Christ Church CofE (C) Primary School

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About Christ Church CofE (C) Primary School

Name Christ Church CofE (C) Primary School
Ofsted Inspections
Head Teacher Mrs Julie Pilmore
Address Christ Church Lane, Lichfield, WS13 8AY
Phone Number 01543227210
Phase Primary
Type Voluntary controlled school
Age Range 4-11
Religious Character Church of England
Gender Mixed
Number of Pupils 418
Local Authority Staffordshire
Highlights from Latest Inspection

What is it like to attend this school?

Pupils attend this warm and welcoming school eagerly because they know staff care deeply for them and put their needs and interests first. Pupils say: 'It feels like a second home. Teachers and children are really kind and caring.'

Pupils feel safe and happy in school because of this deeply nurturing environment. It is impressive.

Pupils' behaviour is exemplary at all points of the school day.

They understand the school's Christian values of care, respect, responsibility, risk taking, resilience, relationships, resourceful and being reflective. Pupils evidence these values in all they do. They understand that they are not just values for school but are value...s for life.

Local shops reward pupils with 'value tokens' when they see them demonstrating these in the local community.

The school has high ambitions for all pupils, including those with special educational needs and/or disabilities (SEND). In most subjects, particularly the core subjects, this ambition is realised very well.

The school provides lots of activities for pupils to enjoy, such as table football, trim trails, an all-weather court to play games on and table tennis. The reading bus is a quiet place for pupils who prefer a calmer breaktime and like to sit and read.

What does the school do well and what does it need to do better?

Pupils get off to a good start with reading and achieve very well.

The vast majority keep up well with the school's phonics programme. Books are carefully matched to the sounds pupils learn and help pupils to gain confidence and to read with fluency. A small number of pupils need extra support.

Skilful identification of gaps in learning, followed by intensive, targeted support, helps them to catch up quickly. Language and communication are a high priority in Reception. The school's actions to promote a love of reading are wide and varied.

The school is flooded with high-quality texts that pupils can access with ease. Pupils benefit from a variety of different author visits. Authors from different backgrounds and from different times in history are celebrated in school.

Pupils relish the opportunity to choose a book from the vending machine. They earn this privilege for demonstrating the love of reading that the school promotes so well. These all inspire pupils to read widely and regularly.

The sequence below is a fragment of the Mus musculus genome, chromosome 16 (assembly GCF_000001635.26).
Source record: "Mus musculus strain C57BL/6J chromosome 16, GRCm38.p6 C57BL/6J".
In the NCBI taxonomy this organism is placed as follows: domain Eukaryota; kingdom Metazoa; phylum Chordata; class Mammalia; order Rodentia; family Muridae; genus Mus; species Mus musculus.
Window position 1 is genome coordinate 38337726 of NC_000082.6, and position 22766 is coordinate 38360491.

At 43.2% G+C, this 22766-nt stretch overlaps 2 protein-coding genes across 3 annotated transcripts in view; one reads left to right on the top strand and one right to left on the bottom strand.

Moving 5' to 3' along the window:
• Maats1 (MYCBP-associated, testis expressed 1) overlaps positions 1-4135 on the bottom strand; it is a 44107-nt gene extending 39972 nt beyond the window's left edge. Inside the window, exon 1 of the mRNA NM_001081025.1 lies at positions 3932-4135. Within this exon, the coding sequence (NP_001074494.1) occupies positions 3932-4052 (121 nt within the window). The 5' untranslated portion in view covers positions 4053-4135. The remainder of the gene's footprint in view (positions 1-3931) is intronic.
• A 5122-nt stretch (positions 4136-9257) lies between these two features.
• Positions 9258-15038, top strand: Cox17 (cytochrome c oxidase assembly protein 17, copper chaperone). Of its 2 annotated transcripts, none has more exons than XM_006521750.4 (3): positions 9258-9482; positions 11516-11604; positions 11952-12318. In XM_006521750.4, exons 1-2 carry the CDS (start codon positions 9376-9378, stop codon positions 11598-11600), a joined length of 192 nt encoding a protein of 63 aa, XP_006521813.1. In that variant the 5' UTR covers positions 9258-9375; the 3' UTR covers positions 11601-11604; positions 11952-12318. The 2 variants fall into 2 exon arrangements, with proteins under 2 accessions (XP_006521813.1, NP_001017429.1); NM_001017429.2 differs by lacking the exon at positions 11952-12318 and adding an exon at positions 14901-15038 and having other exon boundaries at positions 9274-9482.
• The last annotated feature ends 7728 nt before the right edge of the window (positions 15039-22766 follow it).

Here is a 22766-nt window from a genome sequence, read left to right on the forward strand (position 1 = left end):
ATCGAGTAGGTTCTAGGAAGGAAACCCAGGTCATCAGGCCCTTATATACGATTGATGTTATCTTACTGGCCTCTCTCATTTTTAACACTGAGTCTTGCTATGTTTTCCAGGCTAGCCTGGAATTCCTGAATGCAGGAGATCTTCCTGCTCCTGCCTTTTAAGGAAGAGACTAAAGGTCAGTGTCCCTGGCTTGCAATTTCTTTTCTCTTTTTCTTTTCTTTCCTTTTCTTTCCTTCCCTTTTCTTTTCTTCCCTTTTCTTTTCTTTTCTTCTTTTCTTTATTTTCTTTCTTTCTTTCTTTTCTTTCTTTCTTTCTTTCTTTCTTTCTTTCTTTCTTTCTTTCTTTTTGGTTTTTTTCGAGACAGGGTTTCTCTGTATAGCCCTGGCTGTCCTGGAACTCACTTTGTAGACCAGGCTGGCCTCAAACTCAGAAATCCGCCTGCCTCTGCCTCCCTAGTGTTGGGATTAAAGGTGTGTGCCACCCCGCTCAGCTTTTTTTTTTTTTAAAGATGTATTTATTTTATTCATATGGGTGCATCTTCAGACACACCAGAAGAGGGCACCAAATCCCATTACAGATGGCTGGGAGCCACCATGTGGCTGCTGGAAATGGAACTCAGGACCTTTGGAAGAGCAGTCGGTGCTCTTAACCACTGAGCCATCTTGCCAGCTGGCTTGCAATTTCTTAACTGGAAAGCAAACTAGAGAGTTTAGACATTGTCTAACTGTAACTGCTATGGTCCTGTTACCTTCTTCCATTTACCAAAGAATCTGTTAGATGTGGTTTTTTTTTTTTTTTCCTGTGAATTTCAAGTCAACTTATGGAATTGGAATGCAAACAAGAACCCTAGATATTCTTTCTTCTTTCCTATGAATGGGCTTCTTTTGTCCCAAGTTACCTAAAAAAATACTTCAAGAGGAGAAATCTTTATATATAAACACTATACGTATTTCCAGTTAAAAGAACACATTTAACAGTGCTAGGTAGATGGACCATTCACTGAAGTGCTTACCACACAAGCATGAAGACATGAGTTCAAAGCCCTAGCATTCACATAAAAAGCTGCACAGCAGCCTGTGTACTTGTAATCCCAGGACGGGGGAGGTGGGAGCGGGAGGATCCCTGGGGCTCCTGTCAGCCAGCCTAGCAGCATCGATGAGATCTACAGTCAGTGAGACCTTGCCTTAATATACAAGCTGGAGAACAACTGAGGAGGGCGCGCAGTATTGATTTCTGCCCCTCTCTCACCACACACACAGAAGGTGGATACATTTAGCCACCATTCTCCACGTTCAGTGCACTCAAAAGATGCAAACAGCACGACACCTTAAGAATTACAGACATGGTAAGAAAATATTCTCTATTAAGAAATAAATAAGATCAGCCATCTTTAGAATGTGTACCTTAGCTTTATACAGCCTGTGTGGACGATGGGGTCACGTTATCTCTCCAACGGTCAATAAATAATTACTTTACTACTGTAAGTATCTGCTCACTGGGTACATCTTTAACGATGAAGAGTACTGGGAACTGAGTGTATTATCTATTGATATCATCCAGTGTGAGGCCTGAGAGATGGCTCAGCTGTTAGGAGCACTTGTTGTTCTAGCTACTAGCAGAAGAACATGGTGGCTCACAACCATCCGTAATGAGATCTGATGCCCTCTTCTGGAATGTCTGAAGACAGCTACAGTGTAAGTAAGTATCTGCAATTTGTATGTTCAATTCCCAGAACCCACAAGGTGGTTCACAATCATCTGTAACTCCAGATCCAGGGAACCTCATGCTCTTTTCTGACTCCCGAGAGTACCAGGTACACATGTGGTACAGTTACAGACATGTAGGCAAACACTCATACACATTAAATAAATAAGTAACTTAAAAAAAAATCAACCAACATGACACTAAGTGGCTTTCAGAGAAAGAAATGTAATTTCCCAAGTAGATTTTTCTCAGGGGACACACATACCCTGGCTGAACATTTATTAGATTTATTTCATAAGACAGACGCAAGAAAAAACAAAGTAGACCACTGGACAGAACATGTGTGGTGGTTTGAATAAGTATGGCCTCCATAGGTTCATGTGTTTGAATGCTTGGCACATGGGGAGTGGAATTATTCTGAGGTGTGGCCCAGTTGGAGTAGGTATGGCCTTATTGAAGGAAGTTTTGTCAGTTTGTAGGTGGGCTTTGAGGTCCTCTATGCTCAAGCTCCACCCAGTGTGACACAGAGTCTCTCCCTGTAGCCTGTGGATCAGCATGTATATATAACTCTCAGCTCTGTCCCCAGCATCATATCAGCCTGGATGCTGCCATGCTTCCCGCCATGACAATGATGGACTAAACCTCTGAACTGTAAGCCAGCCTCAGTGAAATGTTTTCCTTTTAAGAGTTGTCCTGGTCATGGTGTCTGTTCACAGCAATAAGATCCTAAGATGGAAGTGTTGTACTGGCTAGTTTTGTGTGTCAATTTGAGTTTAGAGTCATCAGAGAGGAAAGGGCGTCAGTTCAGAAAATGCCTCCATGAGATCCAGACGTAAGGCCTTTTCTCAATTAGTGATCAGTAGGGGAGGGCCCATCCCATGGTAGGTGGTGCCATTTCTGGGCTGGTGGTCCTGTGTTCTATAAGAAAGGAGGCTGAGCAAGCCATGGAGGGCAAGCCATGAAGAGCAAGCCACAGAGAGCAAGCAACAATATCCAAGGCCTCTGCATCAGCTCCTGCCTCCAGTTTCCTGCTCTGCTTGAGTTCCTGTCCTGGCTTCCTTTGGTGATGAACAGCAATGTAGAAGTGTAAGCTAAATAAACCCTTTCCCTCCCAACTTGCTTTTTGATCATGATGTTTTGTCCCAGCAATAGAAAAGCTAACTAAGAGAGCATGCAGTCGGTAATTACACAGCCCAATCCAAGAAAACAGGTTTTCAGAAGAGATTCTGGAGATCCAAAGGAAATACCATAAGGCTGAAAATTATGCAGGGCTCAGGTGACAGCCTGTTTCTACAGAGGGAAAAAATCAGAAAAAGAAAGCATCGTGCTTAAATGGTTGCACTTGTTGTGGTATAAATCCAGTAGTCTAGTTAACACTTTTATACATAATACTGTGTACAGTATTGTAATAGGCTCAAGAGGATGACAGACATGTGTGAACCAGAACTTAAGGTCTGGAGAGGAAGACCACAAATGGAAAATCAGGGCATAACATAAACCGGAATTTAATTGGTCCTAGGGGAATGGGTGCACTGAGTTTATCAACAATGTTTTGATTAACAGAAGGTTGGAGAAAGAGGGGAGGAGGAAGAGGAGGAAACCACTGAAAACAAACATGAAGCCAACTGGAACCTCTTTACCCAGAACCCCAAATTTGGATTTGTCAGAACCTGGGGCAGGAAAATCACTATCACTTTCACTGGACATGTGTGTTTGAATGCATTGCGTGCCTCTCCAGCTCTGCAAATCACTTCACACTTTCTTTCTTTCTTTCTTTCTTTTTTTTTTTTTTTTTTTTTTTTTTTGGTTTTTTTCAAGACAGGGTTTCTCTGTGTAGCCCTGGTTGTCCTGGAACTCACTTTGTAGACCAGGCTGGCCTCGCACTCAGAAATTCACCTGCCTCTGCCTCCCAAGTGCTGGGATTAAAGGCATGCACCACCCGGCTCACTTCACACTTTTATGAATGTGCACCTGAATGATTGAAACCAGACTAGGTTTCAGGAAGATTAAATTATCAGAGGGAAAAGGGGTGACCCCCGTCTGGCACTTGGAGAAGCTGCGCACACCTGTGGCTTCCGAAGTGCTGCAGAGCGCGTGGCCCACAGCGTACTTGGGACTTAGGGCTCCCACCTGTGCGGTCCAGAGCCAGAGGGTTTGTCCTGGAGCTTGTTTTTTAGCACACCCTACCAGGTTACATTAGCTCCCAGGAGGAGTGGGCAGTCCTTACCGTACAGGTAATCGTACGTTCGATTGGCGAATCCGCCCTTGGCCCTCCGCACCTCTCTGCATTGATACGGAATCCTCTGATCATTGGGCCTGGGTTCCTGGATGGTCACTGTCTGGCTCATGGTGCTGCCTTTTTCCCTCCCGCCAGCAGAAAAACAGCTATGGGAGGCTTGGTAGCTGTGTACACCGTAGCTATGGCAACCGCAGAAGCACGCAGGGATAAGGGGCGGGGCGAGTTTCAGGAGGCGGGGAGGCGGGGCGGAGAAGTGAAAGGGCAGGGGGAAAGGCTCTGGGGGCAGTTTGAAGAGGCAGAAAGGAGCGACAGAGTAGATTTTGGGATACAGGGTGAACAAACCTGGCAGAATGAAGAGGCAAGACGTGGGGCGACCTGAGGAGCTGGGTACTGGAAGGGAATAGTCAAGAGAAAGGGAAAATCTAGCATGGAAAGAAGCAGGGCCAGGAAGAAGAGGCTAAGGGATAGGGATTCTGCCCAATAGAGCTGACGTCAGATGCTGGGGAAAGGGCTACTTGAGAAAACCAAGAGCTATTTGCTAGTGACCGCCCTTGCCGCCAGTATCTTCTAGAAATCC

This also supports them to write well.

Pupils also achieve particularly well in writing and mathematics. Pupils remember number facts securely to help them solve more complex problems in mathematics.

This starts in the early years. There are many opportunities for children to investigate numbers and number patterns through carefully chosen resources. Pupils' impressive skills in reading, writing and mathematics ensure they are ready for their next stage of education.

However, in some subjects, the school has not identified precisely enough how the knowledge pupils learn builds progressively over time. Clear links between learning are not precise enough to enable pupils to achieve the same high standard as they do in reading, writing and mathematics.

Pupils with SEND are identified quickly.

The school supports these pupils in a variety of ways to ensure their needs are met effectively. This enables them to access the same curriculum as their peers. They achieve well because of this.

Leaders provide an exceptional personal development offer for all pupils. They learn not to discriminate against others, such as by race, religion or gender. They have a very deep understanding of tolerance and respect.

Pupils have many opportunities to speak to a variety of audiences. This includes giving presentations to the governing body and leading worship assemblies. These experiences help them develop into confident and articulate speakers.

Pupils have a secure understanding of how to keep safe. This includes when online or when in the real world. The school encourages pupils to think about others who are not as fortunate as themselves.

For example, pupils collect food donations for the local food bank. The wide variety of clubs, trips and residential stays enhance pupils' enjoyment outside of the classroom.

The school is held in high regard by parents.

They recognise and value the high-quality education, care, support and guidance the pupils receive. Staff feel supported by the school and value the efforts to support their workload and well-being. Governors have a secure understanding of what the school does well.

All work well together in the best interest of the pupils. It is a harmonious place to be.


The arrangements for safeguarding are effective.

What does the school need to do to improve?

(Information for the school and appropriate authority)

• In a small number of foundation subjects, the school has not identified precisely enough how knowledge builds over time. This means that, in these subjects, pupils do not build up their knowledge as well as they might. Leaders should ensure that the curriculum is coherently planned and sequenced in all subjects so that pupils successfully build their knowledge cumulatively over time.

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